More so than any of the other ‘influence’ measurement schemes, SocialEars acknowledges that authors move around at the same time as the industry conversation changes. They steadfastly refuse (in spite of a lot of prodding) to try to measure ‘influence’. Rather, they work to identify the key voice on a given subject at a given time. An author registers in their system if they cover a specific topic in a specific time frame.
Mark Willaman, SocialEars CEO says, “In addition to providing an author’s TFF ratio, LinkedIn network size, Klout and Peerindex scores, SocialEars scores authors on an extensive combination of factors, the primary two being their engaged reach (e.g., the extent to which other people share their content, thus lengthening the conversation) and the popularity of their original content. This calculation includes our own proprietary listening, conversation and social quotient that factors in author-reach, conversation depth, content type, quality and relevance.”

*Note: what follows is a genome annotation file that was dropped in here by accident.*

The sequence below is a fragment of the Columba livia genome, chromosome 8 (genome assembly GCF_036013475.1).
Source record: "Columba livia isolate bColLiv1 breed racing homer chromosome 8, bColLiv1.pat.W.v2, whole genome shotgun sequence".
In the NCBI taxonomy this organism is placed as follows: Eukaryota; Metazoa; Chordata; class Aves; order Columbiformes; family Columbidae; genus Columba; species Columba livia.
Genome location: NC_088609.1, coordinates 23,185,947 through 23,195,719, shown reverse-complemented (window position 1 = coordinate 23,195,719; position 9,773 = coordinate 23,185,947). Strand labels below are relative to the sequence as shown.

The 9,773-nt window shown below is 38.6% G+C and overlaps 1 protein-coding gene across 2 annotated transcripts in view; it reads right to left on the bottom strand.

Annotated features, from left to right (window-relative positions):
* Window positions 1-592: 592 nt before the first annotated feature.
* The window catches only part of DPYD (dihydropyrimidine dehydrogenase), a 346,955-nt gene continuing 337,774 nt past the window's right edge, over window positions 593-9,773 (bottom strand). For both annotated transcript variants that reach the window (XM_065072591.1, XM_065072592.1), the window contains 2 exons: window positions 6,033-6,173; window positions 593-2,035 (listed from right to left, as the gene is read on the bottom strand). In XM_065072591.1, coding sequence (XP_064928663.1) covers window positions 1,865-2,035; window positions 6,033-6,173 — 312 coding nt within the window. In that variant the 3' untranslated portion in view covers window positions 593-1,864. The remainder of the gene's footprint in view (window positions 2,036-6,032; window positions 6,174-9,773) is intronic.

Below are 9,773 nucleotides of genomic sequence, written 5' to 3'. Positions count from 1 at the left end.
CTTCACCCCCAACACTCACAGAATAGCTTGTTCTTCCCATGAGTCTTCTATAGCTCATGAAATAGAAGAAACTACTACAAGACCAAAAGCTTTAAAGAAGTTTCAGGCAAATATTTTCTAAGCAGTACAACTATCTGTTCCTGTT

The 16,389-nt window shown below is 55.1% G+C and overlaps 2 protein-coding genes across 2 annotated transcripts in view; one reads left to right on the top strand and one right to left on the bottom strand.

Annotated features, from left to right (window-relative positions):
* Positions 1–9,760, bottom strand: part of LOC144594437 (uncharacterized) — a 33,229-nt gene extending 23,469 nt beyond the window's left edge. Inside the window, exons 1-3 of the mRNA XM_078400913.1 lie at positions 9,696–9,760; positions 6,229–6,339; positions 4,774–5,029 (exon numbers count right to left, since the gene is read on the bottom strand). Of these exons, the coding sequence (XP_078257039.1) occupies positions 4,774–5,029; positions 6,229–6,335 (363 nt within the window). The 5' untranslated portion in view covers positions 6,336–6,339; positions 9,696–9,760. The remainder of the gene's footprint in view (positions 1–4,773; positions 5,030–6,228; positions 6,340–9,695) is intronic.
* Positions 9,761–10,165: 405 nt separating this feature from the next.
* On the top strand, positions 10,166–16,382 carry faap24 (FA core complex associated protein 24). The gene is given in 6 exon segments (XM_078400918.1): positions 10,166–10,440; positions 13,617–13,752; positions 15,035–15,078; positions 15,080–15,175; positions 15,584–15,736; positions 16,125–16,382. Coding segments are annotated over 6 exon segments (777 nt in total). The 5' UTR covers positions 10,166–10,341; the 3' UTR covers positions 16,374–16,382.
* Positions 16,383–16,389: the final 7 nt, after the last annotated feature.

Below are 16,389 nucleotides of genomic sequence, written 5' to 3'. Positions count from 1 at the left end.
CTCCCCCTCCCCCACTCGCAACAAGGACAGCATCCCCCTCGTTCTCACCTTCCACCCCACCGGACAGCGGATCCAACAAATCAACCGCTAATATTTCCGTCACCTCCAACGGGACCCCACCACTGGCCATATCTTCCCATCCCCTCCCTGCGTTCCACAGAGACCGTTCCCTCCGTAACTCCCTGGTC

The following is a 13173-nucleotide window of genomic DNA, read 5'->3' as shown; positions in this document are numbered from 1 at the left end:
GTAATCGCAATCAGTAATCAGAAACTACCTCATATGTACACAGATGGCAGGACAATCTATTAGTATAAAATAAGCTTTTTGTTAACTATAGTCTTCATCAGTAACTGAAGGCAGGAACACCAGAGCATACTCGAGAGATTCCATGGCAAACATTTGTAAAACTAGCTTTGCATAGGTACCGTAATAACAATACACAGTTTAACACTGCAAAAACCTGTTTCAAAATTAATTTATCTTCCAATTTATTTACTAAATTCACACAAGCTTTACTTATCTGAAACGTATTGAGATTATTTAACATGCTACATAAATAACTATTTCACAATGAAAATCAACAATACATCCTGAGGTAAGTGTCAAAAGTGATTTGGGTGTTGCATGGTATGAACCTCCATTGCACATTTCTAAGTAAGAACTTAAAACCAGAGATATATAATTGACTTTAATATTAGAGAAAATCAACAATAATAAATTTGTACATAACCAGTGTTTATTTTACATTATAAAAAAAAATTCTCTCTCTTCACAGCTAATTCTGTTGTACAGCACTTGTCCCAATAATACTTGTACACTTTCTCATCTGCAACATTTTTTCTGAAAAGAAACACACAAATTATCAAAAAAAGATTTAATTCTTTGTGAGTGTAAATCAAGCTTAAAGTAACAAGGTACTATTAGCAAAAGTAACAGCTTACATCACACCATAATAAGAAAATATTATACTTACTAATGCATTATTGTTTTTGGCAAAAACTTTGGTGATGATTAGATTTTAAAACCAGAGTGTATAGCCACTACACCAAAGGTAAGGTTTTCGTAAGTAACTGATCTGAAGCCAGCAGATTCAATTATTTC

We generated a list of keyword phrases that seemed to generally cover all of the important topics in employment law (see below). We then segmented those keywords into nine categories. We limited the search to the last 90 days. Each keyword phrase was sifted, scored and aggregated into the nine categories (see the spreadsheet for full scoring details). The results are published as the Top 25 list. Additional scoring and Twitter handles are available in the spreadsheet.